A further relief from VAT is the lower rate of VAT of 5%. This applies to some health and welfare services, the supply of power to domestic and charitable properties and qualifying construction services converting, extending or renovation domestic properties. Property transactions are, therefore, extremely complex as they can be exempt, zero-rated, subject to VAT at 5% or 20% and some exempt transactions can be subject to VAT where the option to tax is exercised!

Unusual and sundry transactions

Businesses frequently make errors in respect of unusual, sundry or infrequent supplies. A few examples are given to highlight the problems that businesses incur.

Delivery charges: Businesses frequently do not charge VAT on a delivery charge as it is thought that as the Post Office does not charge VAT on stamps, that no VAT is due on a delivery charge. This is not the case. The delivery charge is regarded as part of the value of the supply of the delivered goods. Thus, if the goods are subject to VAT and cost £110 with a £10 delivery charge, the value for the supply of the delivered goods is £120. VAT is due on this amount (that is £20). Where, however, the delivered goods are zero-rated goods (such as newspapers) no VAT is chargeable, as the delivered goods are zero-rated.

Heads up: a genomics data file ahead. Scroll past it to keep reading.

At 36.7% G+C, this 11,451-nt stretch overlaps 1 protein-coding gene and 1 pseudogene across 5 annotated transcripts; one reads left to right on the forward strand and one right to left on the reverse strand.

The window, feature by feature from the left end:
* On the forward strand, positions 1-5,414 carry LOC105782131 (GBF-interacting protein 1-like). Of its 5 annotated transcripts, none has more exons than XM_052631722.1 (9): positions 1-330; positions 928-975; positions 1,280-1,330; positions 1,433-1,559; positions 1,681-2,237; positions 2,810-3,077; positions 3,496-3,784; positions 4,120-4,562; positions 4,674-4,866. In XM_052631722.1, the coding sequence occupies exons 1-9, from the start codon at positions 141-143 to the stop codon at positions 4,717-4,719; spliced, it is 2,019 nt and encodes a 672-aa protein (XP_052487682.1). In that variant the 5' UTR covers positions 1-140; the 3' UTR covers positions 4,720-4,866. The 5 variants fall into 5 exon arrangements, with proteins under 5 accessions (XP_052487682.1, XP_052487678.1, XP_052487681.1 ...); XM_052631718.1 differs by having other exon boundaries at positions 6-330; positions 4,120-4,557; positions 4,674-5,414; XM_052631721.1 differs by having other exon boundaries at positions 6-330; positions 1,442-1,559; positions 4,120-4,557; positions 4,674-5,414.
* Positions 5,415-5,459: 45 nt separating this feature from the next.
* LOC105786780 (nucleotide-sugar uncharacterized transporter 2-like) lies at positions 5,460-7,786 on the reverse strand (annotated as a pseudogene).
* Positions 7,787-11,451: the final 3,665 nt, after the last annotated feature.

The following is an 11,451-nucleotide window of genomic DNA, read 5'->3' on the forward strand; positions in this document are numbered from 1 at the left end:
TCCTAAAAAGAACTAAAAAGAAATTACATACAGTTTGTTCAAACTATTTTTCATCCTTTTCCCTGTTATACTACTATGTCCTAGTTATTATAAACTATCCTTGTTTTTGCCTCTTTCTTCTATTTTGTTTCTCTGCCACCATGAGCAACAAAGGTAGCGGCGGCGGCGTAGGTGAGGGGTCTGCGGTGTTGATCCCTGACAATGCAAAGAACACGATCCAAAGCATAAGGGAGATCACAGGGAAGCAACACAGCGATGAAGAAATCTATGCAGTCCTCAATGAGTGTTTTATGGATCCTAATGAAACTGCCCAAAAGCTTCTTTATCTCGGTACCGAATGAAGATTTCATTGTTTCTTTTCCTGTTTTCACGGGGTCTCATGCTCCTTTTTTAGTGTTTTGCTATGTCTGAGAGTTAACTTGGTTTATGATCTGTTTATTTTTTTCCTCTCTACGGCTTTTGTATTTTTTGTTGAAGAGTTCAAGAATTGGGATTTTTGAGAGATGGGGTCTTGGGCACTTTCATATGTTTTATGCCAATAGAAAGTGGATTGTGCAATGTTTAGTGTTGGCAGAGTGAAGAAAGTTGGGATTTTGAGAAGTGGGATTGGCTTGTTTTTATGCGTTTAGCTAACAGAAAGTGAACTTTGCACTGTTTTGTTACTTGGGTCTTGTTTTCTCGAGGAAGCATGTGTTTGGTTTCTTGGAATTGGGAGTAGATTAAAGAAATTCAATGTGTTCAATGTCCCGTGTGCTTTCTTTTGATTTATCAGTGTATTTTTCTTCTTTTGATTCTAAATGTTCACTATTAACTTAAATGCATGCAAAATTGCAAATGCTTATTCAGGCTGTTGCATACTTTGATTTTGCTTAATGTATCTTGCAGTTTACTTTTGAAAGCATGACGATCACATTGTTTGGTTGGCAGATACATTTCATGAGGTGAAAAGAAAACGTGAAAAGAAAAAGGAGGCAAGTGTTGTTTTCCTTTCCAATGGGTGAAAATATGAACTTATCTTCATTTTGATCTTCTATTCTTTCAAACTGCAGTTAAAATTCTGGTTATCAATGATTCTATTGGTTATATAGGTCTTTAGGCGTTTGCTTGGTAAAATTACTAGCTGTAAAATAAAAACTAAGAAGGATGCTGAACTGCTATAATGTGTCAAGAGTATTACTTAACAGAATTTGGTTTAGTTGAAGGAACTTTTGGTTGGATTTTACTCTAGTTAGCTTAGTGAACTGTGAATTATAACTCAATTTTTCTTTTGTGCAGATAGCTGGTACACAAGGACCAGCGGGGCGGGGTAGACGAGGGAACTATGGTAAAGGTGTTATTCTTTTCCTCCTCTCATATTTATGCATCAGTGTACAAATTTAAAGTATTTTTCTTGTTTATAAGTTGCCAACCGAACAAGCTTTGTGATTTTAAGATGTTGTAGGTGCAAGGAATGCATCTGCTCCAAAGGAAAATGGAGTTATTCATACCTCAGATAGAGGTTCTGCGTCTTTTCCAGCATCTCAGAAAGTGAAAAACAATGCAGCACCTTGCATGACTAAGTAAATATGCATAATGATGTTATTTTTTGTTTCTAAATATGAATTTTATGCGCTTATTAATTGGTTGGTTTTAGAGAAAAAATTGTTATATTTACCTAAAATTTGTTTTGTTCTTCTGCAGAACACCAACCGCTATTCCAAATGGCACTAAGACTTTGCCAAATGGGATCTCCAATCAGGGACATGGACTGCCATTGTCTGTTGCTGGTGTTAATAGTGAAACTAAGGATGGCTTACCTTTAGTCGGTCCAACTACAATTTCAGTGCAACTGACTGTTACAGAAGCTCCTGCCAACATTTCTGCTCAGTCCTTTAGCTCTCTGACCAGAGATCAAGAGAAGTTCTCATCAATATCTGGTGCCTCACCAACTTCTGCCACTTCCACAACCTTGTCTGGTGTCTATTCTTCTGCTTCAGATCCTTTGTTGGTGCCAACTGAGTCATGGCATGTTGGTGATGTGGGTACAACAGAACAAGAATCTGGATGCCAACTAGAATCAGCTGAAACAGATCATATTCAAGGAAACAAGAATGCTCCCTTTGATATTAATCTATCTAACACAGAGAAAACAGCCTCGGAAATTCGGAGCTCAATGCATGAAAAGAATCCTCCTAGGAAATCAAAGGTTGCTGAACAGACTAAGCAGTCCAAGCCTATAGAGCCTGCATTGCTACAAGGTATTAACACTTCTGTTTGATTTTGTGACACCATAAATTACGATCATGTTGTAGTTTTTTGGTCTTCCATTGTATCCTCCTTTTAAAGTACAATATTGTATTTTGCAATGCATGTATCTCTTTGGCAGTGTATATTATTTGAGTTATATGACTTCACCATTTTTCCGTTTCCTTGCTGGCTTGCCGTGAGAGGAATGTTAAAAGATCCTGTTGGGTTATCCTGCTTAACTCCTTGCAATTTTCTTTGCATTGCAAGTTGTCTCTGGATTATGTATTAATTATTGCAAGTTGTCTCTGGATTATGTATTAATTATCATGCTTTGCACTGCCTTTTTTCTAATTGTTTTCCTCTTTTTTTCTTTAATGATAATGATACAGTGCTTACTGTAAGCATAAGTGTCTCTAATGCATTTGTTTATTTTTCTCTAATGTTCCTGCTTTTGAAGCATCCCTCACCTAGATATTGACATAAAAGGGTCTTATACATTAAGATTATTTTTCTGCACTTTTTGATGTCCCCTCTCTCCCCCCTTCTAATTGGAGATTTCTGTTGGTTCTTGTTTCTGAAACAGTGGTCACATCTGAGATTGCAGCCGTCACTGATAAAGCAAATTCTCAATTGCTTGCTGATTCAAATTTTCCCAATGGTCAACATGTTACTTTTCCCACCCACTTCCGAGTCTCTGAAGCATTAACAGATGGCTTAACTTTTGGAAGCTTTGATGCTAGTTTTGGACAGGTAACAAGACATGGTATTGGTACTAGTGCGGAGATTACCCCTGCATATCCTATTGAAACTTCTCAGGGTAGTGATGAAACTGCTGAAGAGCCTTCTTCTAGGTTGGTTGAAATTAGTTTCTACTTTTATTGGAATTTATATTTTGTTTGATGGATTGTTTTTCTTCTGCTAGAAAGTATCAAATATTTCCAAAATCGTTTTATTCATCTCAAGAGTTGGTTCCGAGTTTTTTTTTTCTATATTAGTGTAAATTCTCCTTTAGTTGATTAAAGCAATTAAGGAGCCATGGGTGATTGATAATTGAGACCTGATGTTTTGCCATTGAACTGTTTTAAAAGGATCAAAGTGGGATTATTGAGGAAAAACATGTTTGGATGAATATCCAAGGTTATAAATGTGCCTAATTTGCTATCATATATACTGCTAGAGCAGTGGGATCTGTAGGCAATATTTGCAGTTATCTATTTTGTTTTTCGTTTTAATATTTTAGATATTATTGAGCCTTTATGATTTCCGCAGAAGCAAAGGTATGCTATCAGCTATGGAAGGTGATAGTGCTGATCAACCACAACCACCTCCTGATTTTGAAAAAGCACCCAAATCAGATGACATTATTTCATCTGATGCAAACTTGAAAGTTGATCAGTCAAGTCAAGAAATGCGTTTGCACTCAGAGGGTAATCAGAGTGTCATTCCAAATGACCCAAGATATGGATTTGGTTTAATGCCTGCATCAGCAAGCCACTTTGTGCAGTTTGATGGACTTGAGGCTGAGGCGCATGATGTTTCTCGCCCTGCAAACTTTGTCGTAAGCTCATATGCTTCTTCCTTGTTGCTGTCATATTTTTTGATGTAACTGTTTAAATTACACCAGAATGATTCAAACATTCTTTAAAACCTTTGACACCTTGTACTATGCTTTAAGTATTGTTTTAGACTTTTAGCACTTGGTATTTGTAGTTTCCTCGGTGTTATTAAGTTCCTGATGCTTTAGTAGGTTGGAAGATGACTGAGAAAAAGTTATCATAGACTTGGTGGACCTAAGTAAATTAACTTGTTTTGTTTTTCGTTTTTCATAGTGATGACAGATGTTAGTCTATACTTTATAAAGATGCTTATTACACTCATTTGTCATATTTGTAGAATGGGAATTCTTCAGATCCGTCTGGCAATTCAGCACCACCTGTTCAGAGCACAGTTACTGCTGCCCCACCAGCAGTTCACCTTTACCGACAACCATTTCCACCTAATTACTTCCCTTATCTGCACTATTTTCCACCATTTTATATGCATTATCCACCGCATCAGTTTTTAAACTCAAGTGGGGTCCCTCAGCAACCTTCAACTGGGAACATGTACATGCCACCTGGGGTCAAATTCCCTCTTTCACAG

Part-exchange: Where goods re part-exchanged there are two supplies. For example, if a van is sold in part-exchange for a new van, here is a supply of the old van to the dealer and the supply by the dealer of the new van to the business. VAT has to be accounted for on both transactions. Businesses can occasionally forget to charge VAT on the van part-exchanged. Where the item part-exchanged is not eligible for an input tax claim (such as a car) there is no VAT due on the part-exchange.

Sales of scrap, waste or rubbish: Businesses often forget to account for these sundry sales. Frequently, these are cash sales and do not go through the normal invoicing system. They are, however, subject to VAT and need to be accounted for (unless they are zero-rate or exempt supplies).

Deposits and advanced payments: Before 1 March 2019 HMRC allowed deposits received and advanced payments for goods not collected or services not used to be treated as outside the scope of VAT, that is no VAT was chargeable. After 28 February 2019 these payments are subject to VAT as soon as the payment is received or when an invoice is raised.

Compensation payments and early termination fees: These payments have until recently been regarded as outside the scope of VAT. This was because they were regarded as being payments for no supply. Recent Court judgements have made it clear that these payments are for contracted services and subject to VAT (unless they are eligible for a VAT relief). It should be noted, however, that if the payment is to compensate somebody for a loss and there has been no supply or contracted supply there may be scope to argue that the supply is not subject to VAT.

As can be seen, VAT can be complicated and the VAT liability of supplies can change. It is, therefore, worth reviewing business supplies and income to ensure all transactions are being accounted for correctly.